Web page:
3. The Telegraph, ‘Vaccine expert says jabs will need to be restricted’, 4th January 2022 http://m.email3.telegraph.co.uk/nl/jsp/m.jsp
  4. https://www.medscape.co.uk/viewarticle/hospitalisation-risk-omicron-variant-around-third-delta-2022a10000kc
  5. New York Times, Coronavirus Drug and Treatment Tracker, accessed 3rd January 2022 https://www.nytimes.com/interactive/2020/science/coronavirus-drugs-treatments.html
  6. Although this blog is primarily about Covid this is yet another reason to rue the day the referendum voted for Brexit. It is painful to realise how much the UK lost.
  7. https://news.sky.com/story/covid-19-christmas-travel-disruption-as-omicron-hits-rail-and-airline-staffing-12504644
  8. https://www.bbc.co.uk/news/uk-59848109
  9. https://www.bbc.co.uk/news/world-europe-59860058
  10. Nature, COMMENT, “Two years of COVID-19 in Africa: lessons for the world”, 03 January 2022 https://www.nature.com/articles/d41586-021-03821-8
  11. BBC News, ‘What are the Covid self-isolation rules now?’ 31 December 2021 https://www.bbc.co.uk/news/explainers-54239922
  12. David Spiegelhalter and Anthony Masters, “Can you capture the complex reality of the pandemic with numbers? Well we tried…”. The Observer 2nd January 2022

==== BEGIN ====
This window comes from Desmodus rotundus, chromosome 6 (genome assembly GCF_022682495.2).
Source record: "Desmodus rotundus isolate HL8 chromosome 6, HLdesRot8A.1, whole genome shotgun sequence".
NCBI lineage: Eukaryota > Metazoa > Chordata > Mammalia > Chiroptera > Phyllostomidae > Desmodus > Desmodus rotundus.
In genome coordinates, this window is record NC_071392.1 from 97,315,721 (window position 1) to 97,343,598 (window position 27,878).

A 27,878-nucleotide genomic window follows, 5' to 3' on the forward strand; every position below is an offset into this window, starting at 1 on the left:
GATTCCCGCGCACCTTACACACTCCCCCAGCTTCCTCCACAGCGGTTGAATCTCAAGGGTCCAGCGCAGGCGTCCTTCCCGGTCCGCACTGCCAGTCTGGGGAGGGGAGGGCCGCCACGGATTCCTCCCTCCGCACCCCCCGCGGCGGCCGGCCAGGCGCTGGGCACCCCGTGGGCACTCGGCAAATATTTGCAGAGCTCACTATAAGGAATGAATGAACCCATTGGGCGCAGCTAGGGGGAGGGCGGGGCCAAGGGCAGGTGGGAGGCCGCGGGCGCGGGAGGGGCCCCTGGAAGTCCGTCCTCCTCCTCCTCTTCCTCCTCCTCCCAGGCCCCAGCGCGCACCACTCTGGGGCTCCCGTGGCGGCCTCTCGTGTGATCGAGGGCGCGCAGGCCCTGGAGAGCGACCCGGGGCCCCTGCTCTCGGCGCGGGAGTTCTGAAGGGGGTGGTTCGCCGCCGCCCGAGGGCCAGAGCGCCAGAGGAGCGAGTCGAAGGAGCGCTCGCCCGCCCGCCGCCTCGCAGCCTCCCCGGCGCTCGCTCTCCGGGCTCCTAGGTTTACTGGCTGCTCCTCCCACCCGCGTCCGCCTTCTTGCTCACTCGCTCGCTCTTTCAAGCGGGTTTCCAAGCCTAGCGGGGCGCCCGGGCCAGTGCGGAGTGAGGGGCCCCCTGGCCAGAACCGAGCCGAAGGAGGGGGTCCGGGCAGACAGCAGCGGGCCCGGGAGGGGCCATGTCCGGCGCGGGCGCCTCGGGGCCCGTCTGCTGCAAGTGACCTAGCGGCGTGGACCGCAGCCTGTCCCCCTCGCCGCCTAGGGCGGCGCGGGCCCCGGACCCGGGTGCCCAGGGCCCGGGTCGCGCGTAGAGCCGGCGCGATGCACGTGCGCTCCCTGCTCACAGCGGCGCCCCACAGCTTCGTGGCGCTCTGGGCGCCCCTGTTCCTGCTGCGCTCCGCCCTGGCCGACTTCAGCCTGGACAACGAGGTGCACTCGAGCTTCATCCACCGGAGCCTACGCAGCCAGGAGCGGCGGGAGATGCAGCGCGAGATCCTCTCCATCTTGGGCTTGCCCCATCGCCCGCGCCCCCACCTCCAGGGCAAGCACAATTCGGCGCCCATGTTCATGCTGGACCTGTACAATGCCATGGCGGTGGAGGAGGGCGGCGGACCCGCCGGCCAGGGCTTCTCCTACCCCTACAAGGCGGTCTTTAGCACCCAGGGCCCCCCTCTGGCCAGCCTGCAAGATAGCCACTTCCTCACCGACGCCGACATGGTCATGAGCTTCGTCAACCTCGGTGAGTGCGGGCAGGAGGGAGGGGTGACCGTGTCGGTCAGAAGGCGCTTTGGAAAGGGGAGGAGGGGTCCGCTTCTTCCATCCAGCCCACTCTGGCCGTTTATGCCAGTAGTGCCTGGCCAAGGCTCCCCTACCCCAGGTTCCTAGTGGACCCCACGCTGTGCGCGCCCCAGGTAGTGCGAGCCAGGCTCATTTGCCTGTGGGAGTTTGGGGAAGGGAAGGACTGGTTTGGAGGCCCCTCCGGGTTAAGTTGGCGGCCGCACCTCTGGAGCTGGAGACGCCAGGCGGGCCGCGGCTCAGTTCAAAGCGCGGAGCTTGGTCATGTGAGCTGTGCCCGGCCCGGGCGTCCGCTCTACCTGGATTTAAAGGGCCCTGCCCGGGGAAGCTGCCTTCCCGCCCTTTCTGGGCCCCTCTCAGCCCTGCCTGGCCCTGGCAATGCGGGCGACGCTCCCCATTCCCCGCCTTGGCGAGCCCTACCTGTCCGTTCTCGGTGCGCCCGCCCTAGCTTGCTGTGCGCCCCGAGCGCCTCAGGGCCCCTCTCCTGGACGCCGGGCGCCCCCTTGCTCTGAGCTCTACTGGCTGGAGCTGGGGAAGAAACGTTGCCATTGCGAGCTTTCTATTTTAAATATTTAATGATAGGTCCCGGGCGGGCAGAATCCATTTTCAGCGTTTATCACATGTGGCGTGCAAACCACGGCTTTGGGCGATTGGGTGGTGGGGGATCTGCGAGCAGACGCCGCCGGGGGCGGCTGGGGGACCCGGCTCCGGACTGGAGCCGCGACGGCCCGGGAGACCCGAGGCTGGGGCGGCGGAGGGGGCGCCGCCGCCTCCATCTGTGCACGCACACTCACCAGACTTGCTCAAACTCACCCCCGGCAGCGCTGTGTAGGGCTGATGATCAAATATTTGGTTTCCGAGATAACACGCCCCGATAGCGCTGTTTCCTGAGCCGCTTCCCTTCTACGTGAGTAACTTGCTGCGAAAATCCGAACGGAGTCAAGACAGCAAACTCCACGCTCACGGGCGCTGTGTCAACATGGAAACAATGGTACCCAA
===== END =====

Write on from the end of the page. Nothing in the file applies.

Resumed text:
Lovely Lisbon and Demonstrating in Norwich

I went to my first conference in nearly two years last month. It was fantastic for many reasons: a chance to get out of the UK; visit a new country and city; meet with colleagues; catch up with developments in the field; and above all be reminded of what we had lost. My word I enjoyed myself. The primary purpose of the trip was to attend the International Association of Providers in AIDS Care’s (IAPAC) Fast-Track Cities 2021 Conference.

To their credit the conference organizers included Covid-19 in the programme. My presentation, which I shared with Corey Prachniak-Rincon, an IAPAC staffer, was on ‘Exploring Legal, Public Policy, and Finance Dimensions of Health Responses.’ The take-home messages were not encouraging, until Covid is on the decline, HIV will not be a priority, even though it (HIV) is not going away. The number of HIV infections continues to rise.

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The clock ticks

I was shocked to see it has been over a month since I last posted. I have two countdowns going on in my life. The first, at the end of 2021 I will get my last salary cheque. Apart from a few short ‘student type’ jobs, since 1980 I have always had someone paying me a regular income. The short jobs in Swaziland included working for a school book supplier one holiday, and a week as a ‘hanger round’ at the Central News Agency in Mbabane. In the UK I spent a week packing bulbs (tulips and daffodils) etc. in a warehouse, ironically in the industrial site near where we live. I was fired for being too bolshy. I also spent three summer months as a warehouseman in Her Majesty’s Stationery Office. The second milestone is, in March 2022, on my 66th birthday, I become eligible for a British State pension.